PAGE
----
47
-21.27
Gap Score
McDonald's

McDonald’s faces global sustainability challenges from all fronts as a direct consumer of energy, purchaser of agricultural products, and contributor to the global waste stream. Against this spectrum of potential impact, the Quick-Serve Restaurant leader appears more committed than ever to making progress—but the consumer awareness of these environmental initiatives remains low. With 33,500 restaurant locations globally, McDonald’s Corp. could make a significant impact on sustainability through energy efficiency alone. With a global annual energy bill estimated at USD $2 billion, restaurant-level initiatives to save energy are credited on McDonald’s website in lowering energy use by over 5 percent per guest in 2012. The company credits improved energy management systems and competitions like one in Japan that encourages employees to use green technologies to lower greenhouse gas emissions by more than 20 percent. Initiatives focused on reduction of the impact of packaging take on a local focus and range from adopting unbleached bags and napkins in Canada to high-profile anti-litter and pro-recycling awareness initiatives in Europe and Australia. Austria’s McRecycle program claims to have reached a 95 percent recycling rate for restaurant waste. Supply chain has long been a major challenge for McDonald’s commitment to sustainable practices regarding their products. Two recent moves may impact the brand’s sustainability performance and perception. Beginning in January of 2013, all fish McDonald’s serves in the US will be Marine Stewardship Council certified, finally extending this program from Europe where it has been in place since 2011. Additionally, McDonald’s claims that 100 percent of the coffee served in Europe, Australia, and New Zealand derives from Rainforest Alliance or UTZ-certified farms. Reaching sustainability status for the core product, beef, remains the biggest challenge, as no global standard for sustainability exists. McDonald’s has helped found the Global Roundtable for Sustainable Beef in an effort to move this issue along.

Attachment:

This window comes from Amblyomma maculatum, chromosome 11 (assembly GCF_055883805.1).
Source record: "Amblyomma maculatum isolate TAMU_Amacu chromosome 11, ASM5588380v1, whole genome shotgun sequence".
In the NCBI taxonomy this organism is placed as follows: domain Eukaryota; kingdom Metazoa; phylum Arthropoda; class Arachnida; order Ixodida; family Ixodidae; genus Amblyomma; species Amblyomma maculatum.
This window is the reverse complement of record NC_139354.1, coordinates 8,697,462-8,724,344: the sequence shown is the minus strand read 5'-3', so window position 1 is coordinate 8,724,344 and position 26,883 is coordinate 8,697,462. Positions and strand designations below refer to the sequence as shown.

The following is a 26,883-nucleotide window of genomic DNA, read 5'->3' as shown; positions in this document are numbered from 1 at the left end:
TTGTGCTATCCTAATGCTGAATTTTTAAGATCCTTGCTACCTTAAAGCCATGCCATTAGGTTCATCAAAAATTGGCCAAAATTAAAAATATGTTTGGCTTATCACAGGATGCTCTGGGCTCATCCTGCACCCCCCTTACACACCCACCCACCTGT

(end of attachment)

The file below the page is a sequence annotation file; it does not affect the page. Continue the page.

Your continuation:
http://www.aboutmcdonalds.com/mcd/sustainability.html